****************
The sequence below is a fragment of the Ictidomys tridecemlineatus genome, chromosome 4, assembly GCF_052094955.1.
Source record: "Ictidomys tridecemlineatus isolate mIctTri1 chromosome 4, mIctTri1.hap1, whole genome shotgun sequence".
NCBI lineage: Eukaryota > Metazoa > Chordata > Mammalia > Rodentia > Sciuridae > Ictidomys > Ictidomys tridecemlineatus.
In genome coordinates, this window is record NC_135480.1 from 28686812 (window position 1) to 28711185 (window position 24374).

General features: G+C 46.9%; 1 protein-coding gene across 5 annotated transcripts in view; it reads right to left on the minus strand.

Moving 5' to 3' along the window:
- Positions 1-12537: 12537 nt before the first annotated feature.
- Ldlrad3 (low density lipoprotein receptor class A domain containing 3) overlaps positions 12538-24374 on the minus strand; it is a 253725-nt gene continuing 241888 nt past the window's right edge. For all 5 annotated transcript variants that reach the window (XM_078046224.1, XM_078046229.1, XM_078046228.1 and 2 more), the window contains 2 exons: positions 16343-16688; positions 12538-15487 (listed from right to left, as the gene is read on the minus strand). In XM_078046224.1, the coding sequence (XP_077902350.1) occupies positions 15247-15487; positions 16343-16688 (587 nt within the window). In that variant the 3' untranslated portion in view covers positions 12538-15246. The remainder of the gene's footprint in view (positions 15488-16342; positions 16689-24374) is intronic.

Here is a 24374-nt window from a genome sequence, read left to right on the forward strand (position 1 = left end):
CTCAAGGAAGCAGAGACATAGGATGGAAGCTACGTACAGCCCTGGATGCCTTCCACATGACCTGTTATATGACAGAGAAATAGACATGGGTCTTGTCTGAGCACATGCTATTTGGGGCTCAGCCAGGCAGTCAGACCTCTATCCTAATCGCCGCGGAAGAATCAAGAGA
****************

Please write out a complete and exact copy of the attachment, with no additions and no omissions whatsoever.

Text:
The sequence below is a fragment of the Ictidomys tridecemlineatus genome, chromosome 4, assembly GCF_052094955.1.
Source record: "Ictidomys tridecemlineatus isolate mIctTri1 chromosome 4, mIctTri1.hap1, whole genome shotgun sequence".
NCBI lineage: Eukaryota > Metazoa > Chordata > Mammalia > Rodentia > Sciuridae > Ictidomys > Ictidomys tridecemlineatus.
In genome coordinates, this window is record NC_135480.1 from 28686812 (window position 1) to 28711185 (window position 24374).

General features: G+C 46.9%; 1 protein-coding gene across 5 annotated transcripts in view; it reads right to left on the minus strand.

Moving 5' to 3' along the window:
- Positions 1-12537: 12537 nt before the first annotated feature.
- Ldlrad3 (low density lipoprotein receptor class A domain containing 3) overlaps positions 12538-24374 on the minus strand; it is a 253725-nt gene continuing 241888 nt past the window's right edge. For all 5 annotated transcript variants that reach the window (XM_078046224.1, XM_078046229.1, XM_078046228.1 and 2 more), the window contains 2 exons: positions 16343-16688; positions 12538-15487 (listed from right to left, as the gene is read on the minus strand). In XM_078046224.1, the coding sequence (XP_077902350.1) occupies positions 15247-15487; positions 16343-16688 (587 nt within the window). In that variant the 3' untranslated portion in view covers positions 12538-15246. The remainder of the gene's footprint in view (positions 15488-16342; positions 16689-24374) is intronic.

Here is a 24374-nt window from a genome sequence, read left to right on the forward strand (position 1 = left end):
CTCAAGGAAGCAGAGACATAGGATGGAAGCTACGTACAGCCCTGGATGCCTTCCACATGACCTGTTATATGACAGAGAAATAGACATGGGTCTTGTCTGAGCACATGCTATTTGGGGCTCAGCCAGGCAGTCAGACCTCTATCCTAATCGCCGCGGAAGAATCAAGAGA